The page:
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Respite for Weary Souls: Machen on the Church

If the old adage has it that you should not judge a book by its cover, that raises a question about evaluating a book by its table of contents.  J. Gresham Machen’s Christianity and Liberalism has gone through many editions since its original 1923 publication, and with those versions have come many different covers. But the significance of the book’s contents has remained fixed. For historians and conservative Protestants both—not audiences that often agree— Christianity and Liberalism is, in the words of Yale University historian Sydney Ahlstrom, “the chief theological ornament of American fundamentalism.” Some Presbyterians may balk at putting Machen in the fundamentalist camp, since he preferred to call himself a Calvinist. But on the grounds that fundamentalism was mainly an expression of opposition to theological liberalism (or modernism), Machen well qualifies as a fundamentalist. After all, his book walked through the basic dogmas of Christian teaching—God, man, Christ, ... Read more

The Glory of the Church: R. B. Kuiper

Of the ministers who founded the Orthodox Presbyterian Church, Rienk Bouke (“R. B.”) Kuiper (1886–1966) is among the least familiar to Orthodox Presbyterians today. The Dutch immigrant studied at Princeton Seminary and served seventeen years in pastoral ministry (in the Christian Reformed Church and the Reformed Church in America) before joining the OPC and excelling as a teacher of preachers at Westminster Theological Seminary for two decades. He also enjoyed tenures as president of Calvin College and Calvin Theological Seminary. As his biographer and son-in-law Edward Heerema noted, retirement was a remarkably productive time during which Kuiper penned five books. The most popular (and his “masterpiece,” according to John Murray), was a comprehensive study of the doctrine of the church, The Glorious Body of Christ , published by Eerdmans in 1958. Organized in fifty-three short chapters that originally appeared as a series in the Presbyterian Guardian from 1947 to 1952, the book contains ... Read more

A Biblical Doctrine of the Church: Edmund P. Clowney

In the culturally turbulent year of 1968, Edmund Clowney, then an Orthodox Presbyterian minister and president of Westminster Theological Seminary, wrote the landmark article, “Toward a Biblical Doctrine of the Church” ( Westminster Theological Journal 31, no. 1, November 1968). Over against contemporary Protestant notions that sought to politicize the church—namely through the socializing and secularizing of the church—Clowney maintained that it is only as the church is under the headship of Jesus Christ and the authority of the Word of God that it can be true to its spiritual nature and calling. He believed that in the balance was not only the church’s evangelism, edification, and worship, but also whether the church would stand for apostolicity instead of apostasy, holiness instead of worldliness, unity instead of division, and universality instead of sectarianism. Socializing of the Church Clowney observed in the article that a primary trend of the new ecclesiology was the socializing ... Read more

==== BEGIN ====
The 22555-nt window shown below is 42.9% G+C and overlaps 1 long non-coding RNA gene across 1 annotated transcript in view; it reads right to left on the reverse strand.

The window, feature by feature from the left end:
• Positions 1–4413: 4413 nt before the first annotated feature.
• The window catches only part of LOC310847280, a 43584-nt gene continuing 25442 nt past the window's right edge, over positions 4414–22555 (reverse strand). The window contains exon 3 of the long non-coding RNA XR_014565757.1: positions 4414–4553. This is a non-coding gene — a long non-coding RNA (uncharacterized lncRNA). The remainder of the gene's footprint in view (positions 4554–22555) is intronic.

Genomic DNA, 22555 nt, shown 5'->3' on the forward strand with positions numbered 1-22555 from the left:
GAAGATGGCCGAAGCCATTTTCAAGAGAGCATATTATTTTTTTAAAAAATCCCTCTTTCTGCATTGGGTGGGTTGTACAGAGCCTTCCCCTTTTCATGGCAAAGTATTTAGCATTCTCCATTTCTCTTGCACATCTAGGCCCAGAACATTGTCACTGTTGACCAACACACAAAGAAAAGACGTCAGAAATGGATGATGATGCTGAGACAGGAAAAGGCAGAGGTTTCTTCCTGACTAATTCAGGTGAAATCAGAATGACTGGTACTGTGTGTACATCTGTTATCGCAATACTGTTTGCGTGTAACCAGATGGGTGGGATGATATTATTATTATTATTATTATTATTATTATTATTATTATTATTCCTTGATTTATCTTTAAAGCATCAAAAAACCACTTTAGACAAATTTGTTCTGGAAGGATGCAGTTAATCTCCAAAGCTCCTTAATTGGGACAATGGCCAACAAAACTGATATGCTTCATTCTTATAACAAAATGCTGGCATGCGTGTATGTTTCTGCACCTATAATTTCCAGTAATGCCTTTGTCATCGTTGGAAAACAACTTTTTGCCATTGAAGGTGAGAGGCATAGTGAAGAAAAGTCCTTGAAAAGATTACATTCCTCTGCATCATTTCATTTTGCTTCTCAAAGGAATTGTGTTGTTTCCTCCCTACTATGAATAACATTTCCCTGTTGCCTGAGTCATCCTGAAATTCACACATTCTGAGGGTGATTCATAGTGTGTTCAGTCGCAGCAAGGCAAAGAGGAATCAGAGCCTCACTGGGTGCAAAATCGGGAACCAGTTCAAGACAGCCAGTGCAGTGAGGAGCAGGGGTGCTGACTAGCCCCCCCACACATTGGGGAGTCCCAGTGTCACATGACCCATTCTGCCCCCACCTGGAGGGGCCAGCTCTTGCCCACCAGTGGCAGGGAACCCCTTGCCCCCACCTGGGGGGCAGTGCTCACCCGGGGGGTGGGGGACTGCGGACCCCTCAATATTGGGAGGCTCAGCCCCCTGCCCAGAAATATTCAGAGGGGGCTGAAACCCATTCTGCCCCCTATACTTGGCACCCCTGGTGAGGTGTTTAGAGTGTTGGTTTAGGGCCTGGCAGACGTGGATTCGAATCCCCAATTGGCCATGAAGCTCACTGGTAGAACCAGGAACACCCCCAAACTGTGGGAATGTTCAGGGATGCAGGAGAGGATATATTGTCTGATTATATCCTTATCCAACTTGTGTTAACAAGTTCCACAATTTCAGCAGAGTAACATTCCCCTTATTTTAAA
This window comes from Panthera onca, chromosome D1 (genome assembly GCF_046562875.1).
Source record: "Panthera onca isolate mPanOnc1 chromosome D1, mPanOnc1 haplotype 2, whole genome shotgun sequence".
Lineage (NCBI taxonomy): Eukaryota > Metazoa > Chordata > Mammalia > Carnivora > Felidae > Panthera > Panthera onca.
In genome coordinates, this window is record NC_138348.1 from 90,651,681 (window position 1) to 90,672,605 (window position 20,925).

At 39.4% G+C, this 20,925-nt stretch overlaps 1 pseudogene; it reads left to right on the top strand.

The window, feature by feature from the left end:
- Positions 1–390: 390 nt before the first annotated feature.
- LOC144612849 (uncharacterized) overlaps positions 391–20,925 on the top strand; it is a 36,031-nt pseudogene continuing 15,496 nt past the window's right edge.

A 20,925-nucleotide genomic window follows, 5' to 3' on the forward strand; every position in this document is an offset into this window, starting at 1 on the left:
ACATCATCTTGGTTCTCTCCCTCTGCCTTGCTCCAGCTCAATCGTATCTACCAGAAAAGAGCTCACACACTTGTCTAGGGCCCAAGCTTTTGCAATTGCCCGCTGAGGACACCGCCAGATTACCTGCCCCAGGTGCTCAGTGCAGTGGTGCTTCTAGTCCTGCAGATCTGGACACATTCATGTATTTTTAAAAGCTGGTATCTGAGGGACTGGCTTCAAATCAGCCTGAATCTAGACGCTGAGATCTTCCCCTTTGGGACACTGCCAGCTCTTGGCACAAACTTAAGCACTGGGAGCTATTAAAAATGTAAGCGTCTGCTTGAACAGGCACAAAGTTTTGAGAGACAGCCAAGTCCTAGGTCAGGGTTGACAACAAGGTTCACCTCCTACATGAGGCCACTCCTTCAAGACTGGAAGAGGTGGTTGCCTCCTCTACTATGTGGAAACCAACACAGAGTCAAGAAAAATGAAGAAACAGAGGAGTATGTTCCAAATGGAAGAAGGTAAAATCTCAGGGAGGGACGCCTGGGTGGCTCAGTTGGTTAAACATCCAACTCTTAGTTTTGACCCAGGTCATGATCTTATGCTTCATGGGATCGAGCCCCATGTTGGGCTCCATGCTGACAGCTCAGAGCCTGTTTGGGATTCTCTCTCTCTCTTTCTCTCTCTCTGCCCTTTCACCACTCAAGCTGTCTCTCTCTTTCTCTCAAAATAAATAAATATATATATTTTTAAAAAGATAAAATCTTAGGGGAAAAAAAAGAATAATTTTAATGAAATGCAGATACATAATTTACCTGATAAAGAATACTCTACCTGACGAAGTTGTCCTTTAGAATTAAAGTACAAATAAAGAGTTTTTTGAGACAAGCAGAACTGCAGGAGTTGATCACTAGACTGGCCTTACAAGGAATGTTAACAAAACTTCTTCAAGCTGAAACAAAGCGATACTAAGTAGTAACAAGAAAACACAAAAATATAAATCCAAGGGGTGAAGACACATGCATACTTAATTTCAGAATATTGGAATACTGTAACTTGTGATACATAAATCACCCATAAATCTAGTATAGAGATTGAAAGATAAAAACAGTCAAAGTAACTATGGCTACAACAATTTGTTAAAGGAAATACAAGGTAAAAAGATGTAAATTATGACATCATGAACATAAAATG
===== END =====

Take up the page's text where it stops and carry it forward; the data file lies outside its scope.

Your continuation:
The Church’s Power: James Bannerman

Every winter, James Bannerman taught the doctrine of the church to the fourth-year students at New College in Edinburgh, Scotland—the divinity school for the Free Church of Scotland. As the last lecture of the course came to its end, one can picture the grey-whiskered Scottish professor gathering up his papers, looking up to his waiting students, and dismissing them with the closing verses of Psalm 122: Pray for the peace of Jerusalem: they shall prosper that love thee. Peace be within thy walls, and prosperity within thy palaces. For my brethren and companions’ sakes, I will now say, Peace be within thee. Because of the house of the Lord our God I will seek thy good. (KJV) [1] This passage conveys the heartfelt conviction of a churchman who wanted his students to linger over the Word of God in their future ministries in which they would guard “the peace of Jerusalem” and seek its good. Few Presbyterian scholars have done more to explain such biblical ideals, as well as the fundamental ... Read more

“Not a Visible Society”: Charles Hodge

Charles Hodge (1797–1878) graduated from the recently established Princeton Theological Seminary (founded 1812) in 1819, proceeded to teach there as an instructor and then as a longtime professor in biblical (later theological) studies, and became its head in 1851. During his almost six decades of labor at Princeton, Hodge taught thousands of Presbyterian pastors, missionaries, and those in other fields of ministerial service. Though, due to health concerns, he attended few general assemblies (serving as moderator in 1846), he wrote extensively each year on the general assembly of the PCUSA, publishing his writing in the July issues of the Biblical Repertory and Princeton Review , of which he was editor for many years. Hodge never served as a pastor, but he was, in many respects, a consummate churchman. Hodge’s views on the church were formative for so many in the Old School (1837–1869) Presbyterian church in the nineteenth century, and he left his mark on the wider Protestant church as well. At ... Read more

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